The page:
Should Landlords be required to modify a “No Pets” Policy for ESAs?

Should Landlords be required to modify a “No Pets” Policy for ESAsShould Landlords be required to modify a “No Pets” Policy for ESAs?

In recent years, there has been increasing debate over emotional support animals, or ESAs. ESAs are said to help encourage social interactions and reduce behavioral outbursts in some children with autism-spectrum disorders. They are also said to benefit adults who suffer from anxiety, PTSD, depression, and other neurological disorders. Owners of these types of dogs often claim that having these animals allows them to reduce how much medication they take.

An important factor to note, however, is that ESAs are different than service animals. Service animals are specifically trained for the duties they perform, and are protected by the ADA. They are often used for people who are blind, individuals with epilepsy, and even children with severe allergic reactions to food. The challenge that many business owners, including landlords, face with ESAs is that there is no required formal training process. This means that if a landlord does not typically allow pets, they will likely be hesitant to admit an emotional support dog, because there is no liability protection for them nor any guarantee that they are well trained.

Many proponents of ESAs feel that landlords should be required to modify their “no pets” policy for emotional support dogs. After all, these animals are providing a service to these individuals. Opponents, however, fear that allowing and making exceptions for emotional support dogs will open the door to people being dishonest about the purpose of their dog, just to be able to move into a rental.

It’s important to understand that as the federal law stands right now, a landlord does not have to permit emotional support animals for anyone with a mental illness, only those who are disabled. This does vary with state laws, so it’s always important to check with local authorities. According to the National Institute of Mental Health, more than ¾ of those diagnosed mental illness are not “disabled” by that illness, and would not qualify to use a service animal even if they would benefit from one.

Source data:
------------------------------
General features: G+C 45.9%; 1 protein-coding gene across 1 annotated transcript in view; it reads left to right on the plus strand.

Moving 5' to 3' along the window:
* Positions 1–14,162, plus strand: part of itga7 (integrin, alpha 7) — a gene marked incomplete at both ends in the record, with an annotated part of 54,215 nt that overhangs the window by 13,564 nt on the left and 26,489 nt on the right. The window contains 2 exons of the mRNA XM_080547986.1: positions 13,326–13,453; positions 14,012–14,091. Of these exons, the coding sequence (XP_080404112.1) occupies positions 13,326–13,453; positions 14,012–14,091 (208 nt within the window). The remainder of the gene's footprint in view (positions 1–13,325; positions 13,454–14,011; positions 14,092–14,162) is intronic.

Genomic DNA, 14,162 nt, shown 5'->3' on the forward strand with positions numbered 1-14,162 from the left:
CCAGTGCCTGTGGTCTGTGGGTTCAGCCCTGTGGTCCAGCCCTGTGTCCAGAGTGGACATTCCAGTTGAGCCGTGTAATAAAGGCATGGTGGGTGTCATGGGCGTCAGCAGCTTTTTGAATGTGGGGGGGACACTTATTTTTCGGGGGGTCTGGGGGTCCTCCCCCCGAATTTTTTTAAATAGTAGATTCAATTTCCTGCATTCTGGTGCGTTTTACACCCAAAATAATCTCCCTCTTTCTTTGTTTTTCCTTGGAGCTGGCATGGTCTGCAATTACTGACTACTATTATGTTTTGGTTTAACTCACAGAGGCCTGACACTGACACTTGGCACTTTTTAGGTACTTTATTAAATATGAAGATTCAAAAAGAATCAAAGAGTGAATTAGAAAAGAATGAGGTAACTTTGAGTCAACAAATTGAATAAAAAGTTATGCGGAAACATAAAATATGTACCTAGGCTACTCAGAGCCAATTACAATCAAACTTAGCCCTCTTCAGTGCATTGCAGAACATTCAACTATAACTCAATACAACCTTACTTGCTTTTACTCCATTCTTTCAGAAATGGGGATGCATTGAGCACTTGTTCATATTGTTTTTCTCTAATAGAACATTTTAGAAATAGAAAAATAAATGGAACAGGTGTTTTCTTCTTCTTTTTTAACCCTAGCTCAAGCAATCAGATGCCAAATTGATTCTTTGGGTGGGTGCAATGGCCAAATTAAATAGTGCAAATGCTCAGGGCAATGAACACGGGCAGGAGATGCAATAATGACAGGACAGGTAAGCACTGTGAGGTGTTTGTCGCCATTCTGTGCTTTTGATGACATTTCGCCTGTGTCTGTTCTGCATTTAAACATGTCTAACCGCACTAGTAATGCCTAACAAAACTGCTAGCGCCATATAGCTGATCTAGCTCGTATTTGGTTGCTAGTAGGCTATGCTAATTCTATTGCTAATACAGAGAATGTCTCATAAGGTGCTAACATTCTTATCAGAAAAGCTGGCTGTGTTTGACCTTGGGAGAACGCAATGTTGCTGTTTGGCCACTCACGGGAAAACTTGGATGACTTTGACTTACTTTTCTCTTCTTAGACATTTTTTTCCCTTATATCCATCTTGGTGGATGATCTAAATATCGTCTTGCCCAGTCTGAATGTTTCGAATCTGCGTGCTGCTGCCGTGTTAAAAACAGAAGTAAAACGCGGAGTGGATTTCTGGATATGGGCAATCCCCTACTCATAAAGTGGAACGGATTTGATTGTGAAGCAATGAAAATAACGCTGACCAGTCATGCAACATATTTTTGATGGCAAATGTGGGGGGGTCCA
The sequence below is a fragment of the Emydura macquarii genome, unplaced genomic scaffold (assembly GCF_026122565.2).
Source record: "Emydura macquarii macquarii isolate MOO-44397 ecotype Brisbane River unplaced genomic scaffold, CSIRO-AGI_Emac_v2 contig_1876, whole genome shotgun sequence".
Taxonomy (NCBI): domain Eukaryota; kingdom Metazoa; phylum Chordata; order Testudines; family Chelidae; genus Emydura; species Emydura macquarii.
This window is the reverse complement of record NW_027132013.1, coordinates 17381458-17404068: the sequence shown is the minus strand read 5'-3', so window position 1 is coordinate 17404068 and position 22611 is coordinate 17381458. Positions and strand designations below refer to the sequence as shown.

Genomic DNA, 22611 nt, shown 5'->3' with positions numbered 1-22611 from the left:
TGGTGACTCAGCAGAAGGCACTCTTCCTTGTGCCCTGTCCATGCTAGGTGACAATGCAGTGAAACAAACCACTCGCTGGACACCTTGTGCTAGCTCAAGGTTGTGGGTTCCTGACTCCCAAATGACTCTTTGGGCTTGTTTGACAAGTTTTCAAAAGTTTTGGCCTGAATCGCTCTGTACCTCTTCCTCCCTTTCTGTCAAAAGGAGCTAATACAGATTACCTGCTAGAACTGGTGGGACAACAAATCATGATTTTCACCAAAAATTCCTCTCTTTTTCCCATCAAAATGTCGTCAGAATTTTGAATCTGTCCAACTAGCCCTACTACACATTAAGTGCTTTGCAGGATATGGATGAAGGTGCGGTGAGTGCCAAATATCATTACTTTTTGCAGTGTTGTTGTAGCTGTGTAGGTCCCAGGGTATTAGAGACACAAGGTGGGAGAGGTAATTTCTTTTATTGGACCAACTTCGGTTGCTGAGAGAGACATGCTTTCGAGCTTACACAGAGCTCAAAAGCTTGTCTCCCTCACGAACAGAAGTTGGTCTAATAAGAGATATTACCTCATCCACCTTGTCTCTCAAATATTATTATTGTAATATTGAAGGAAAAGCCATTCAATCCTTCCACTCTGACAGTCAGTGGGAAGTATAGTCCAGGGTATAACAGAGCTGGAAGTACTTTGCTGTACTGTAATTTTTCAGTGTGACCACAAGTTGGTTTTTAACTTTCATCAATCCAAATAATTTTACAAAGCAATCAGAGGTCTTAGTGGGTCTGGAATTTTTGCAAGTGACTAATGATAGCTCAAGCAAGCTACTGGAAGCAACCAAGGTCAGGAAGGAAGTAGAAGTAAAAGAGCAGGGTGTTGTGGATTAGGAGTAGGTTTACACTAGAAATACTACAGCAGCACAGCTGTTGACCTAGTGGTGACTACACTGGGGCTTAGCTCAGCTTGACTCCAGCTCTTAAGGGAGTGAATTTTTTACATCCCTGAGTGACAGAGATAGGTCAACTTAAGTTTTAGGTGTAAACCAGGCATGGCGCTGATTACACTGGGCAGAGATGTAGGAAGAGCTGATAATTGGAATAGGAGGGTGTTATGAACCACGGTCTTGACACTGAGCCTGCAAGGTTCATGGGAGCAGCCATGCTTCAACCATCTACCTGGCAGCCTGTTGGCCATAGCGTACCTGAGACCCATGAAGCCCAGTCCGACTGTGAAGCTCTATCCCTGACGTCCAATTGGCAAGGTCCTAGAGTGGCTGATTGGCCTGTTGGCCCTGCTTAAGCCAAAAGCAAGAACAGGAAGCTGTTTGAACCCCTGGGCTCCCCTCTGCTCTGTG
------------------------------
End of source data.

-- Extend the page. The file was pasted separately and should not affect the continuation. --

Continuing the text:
All of these factors raise an interesting question; should landlords be required to modify a “no pets” policy for emotional support dogs? In most cases, a landlord can certainly be required to do so, as most cases involving housing and persons with disabilities are covered under the Fair Housing Amendments Act, and some are covered under the ADA. This is typically only applicable if the tenant or prospective tenant has a definable illness and need for the ESA.

If you own an ESA and are trying to rent in an area that has a “no pet” policy, it’s best to consult a qualified attorney, your state’s Attorney General, your state’s Human Rights Commission, or the Federal Department of Housing and Urban Development. Also, two factors that could help a case for an ESA being admitted to a home, is special training through the “Canine Good Citizen” program, as well as a third-party Dog Bite Liability Insurance policy.

It’s important as a dog owner to understand that even the best-behaved dog can injure a person with a bite, whether it’s out of fear, from being startled, or even being overly playful. The best way to reduce your Dog Bite Liability risks is by purchasing a Covered Canine Policy from the Federation of Insured Dog Owners. Please contact us today for more information at (855) 534-6495.

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